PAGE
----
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Avodah Zarah, 30


OPINIONS: The Mishnah earlier (29b) states that it is forbidden for a Jew to drink wine of an idolater. This is because the idolater's wine was likely used for serving his Avodah Zarah ("Yayin Nesech"). The Gemara later (36b) states that even wine that is not known to have been poured for Avodah Zarah is also forbidden ("Stam Yayin"). The Gemara here teaches that these prohibitions do not apply to wine that has been cooked ("Yayin Mevushal"). Why do these prohibitions not apply to Yayin Mevushal?
(a) The simple reason why Yayin Mevushal that belonged (or was touched) by a Nochri is permitted is because such wine is never used for Avodah Zarah. Since the reason why the wine of a Nochri is forbidden is because it might have been poured on an altar of Avodah Zarah, Yayin Mevushal is permitted because it is not fit to be used for Avodah Zarah (according to the laws of the idolaters), and thus the Chachamim did not prohibit it (LEVUSH Yoreh De'ah 123:3).

This reason is also implied by the RAMBAM (Hilchos Ma'achalos Asuros 11:10). The Rambam states that wine which contains a small amount of honey has the same Halachic status as cooked wine, because it is not fit to be offered on an altar of Avodah Zarah.

(b) The ROSH here has difficulty with this reason. The Gemara in Shabbos (17b) gives a different reason for why Stam Yayin is forbidden. The Gemara there says that the reason for this prohibition is to ensure that people do not become too cordial with Nochrim, for such friendliness could lead to intermarriage. According to this reason, what difference does it make if the wine is cooked or not? It should still be prohibited to drink Yayin Mevushal of a Nochri in order to prevent intermingling!

In addition, if the reason Yayin Mevushal is permitted is because it is not used for Avodah Zarah, then it should also be permitted to drink diluted wine of a Nochri, for such wine also is not fit for an alter of Avodah Zarah. However, we know that diluted wine is not permitted!

The Rosh suggests that perhaps the reason why Yayin Mevushal is permitted is because wine is usually not cooked (since cooking diminishes the taste of the wine). Since Yayin Mevushal is not common, perhaps the Chachamim did not apply their prohibition to such wine.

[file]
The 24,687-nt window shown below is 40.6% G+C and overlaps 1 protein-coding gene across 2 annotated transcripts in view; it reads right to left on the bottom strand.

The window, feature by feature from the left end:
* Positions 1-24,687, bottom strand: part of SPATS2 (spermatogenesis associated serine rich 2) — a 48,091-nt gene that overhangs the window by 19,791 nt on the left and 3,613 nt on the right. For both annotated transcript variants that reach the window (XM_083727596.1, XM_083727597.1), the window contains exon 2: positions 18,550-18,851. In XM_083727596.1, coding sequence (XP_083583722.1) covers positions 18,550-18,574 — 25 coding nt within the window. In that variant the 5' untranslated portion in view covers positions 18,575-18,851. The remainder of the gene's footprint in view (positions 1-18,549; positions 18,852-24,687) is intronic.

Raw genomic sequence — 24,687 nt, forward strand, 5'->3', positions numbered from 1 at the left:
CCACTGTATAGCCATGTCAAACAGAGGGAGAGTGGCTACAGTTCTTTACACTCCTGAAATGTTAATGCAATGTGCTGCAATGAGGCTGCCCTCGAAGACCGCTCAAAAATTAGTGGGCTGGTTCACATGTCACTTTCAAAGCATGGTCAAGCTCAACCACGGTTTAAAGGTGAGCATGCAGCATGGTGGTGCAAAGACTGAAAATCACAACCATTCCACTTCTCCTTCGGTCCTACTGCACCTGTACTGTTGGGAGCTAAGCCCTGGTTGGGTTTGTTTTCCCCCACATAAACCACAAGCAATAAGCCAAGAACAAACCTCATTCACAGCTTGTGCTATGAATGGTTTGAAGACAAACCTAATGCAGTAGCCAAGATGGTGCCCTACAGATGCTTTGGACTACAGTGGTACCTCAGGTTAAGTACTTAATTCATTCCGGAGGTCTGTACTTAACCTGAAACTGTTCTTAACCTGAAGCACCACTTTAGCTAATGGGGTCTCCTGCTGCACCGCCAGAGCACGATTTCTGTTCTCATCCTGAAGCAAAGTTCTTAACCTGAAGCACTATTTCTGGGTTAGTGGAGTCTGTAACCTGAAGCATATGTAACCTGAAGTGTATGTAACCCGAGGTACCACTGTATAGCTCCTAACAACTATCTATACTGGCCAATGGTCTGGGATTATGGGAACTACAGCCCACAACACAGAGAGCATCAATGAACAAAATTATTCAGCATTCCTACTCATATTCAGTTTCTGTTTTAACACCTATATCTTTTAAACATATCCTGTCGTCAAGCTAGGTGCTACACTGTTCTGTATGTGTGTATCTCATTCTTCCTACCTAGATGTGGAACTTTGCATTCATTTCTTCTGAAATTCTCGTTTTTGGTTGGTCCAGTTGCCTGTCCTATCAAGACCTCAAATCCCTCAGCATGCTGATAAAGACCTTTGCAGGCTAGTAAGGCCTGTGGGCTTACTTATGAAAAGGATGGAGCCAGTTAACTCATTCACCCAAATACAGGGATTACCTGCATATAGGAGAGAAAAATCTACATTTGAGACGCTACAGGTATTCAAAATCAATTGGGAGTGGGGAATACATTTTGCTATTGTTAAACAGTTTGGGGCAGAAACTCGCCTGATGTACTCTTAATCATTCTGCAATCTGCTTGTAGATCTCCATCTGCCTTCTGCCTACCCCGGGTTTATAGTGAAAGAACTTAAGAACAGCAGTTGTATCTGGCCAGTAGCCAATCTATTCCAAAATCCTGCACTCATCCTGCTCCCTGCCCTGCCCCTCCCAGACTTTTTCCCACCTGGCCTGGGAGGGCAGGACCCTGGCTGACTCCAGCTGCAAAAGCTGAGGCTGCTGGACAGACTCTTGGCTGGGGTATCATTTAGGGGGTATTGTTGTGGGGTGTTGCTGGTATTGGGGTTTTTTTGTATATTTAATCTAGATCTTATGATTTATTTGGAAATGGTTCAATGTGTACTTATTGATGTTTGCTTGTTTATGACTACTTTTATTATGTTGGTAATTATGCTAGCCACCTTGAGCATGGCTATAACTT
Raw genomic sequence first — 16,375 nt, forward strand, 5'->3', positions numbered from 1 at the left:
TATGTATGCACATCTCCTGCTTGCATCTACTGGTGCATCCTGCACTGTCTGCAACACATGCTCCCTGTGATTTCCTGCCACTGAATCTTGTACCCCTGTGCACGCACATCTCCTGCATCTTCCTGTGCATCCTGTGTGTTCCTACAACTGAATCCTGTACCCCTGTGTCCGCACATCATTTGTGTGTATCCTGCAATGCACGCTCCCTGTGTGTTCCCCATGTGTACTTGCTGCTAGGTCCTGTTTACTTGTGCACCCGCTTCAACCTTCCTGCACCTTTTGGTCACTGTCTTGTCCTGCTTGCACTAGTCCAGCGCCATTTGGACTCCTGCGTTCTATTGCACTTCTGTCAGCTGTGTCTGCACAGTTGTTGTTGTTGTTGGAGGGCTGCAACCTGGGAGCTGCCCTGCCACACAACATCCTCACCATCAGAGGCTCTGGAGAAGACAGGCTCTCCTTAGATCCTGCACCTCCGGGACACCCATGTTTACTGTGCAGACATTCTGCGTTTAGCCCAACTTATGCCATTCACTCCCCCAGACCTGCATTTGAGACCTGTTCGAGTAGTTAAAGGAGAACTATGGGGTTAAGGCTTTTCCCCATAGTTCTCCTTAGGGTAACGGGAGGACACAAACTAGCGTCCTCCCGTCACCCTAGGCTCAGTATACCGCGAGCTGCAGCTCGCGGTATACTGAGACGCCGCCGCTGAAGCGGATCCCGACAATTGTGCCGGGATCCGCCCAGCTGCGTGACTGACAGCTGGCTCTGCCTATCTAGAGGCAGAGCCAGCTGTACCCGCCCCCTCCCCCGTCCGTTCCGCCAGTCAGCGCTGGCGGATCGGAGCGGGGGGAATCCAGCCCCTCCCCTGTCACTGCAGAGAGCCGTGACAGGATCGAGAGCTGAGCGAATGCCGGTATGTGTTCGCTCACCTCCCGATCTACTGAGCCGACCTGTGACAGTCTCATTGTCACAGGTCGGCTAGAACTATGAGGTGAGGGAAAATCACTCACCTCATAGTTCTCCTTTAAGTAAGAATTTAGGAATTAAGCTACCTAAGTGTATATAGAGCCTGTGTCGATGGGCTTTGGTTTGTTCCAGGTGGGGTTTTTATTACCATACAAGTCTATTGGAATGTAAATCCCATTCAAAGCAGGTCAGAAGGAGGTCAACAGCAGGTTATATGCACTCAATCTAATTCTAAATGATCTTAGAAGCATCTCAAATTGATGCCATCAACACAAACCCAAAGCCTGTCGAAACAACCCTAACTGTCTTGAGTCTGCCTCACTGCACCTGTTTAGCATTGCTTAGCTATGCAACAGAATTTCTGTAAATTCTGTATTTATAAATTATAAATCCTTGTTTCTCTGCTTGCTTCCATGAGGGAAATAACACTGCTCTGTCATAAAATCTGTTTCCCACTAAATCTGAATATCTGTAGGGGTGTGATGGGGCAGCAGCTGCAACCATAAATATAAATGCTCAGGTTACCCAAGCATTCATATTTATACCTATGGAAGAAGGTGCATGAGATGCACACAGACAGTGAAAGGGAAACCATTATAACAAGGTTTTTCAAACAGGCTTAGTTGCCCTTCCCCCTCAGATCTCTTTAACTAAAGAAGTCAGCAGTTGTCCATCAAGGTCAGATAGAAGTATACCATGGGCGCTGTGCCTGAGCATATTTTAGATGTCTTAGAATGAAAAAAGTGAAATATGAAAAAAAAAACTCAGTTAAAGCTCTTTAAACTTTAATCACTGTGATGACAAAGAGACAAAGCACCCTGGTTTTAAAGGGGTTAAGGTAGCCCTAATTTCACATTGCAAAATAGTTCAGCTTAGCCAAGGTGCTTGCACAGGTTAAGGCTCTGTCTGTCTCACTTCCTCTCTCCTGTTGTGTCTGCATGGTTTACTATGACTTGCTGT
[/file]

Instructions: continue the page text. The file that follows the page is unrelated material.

REBBI AKIVA EIGER (YD 123, DH d'Af Al Gav) has difficulty with this Rosh. When the Gemara in Shabbos says that it is forbidden to drink wine of Nochrim because doing so might lead to intermingling, it is discussing only Stam Yayin, wine owned by Nochrim that is not known to have been used for Avodah Zarah. The Gemara does *not* give that reason for the prohibition against drinking wine owned by a *Jew* that was merely touched by a Nochri. Indeed, the Rosh himself differentiates and says that while the wine owned by a Ger Toshav (a Nochri who accepts the seven Mitzvos of Benei Noach in front of Beis Din) cannot be consumed by a Jew, wine owned by a Jew that was merely touched by a Ger Toshav is permitted. This implies that the reasoning why wine touched by a Nochri is forbidden is only because of the concern of Avodah Zarah, and not because of intermingling (for the reason of intermingling should also prohibit drinking wine touched by a Ger Toshav). This is also the opinion of the RASHASH (29b).

There is a practical difference based on these opinions. If a Nochri offers a bottle of Yayin Mevushal (which was not poured for Avodah Zarah before it was cooked) to a Jewish guest in his home, may the Jew drink it? According to the explanation of the Rosh (that the Chachamim did not institute their enactment in the case of cooked wine, since cooked wine is uncommon), even if the Nochri owns the wine there should be no reason to prohibit the Jew from drinking it. This indeed is the ruling of the TAZ and PRISHAH (ibid.).

According to Rebbi Akiva Eiger, it seems that Yayin Mevushal is permitted for a Jew to drink only when the belongs to the Jew and was merely touched by a Nochri. If the Nochri owns the wine and is offering it to his Jewish guest, then it should be prohibited for the Jew to drink, due to the decree of the Chachamim to avoid situations that might lead to intermarriage.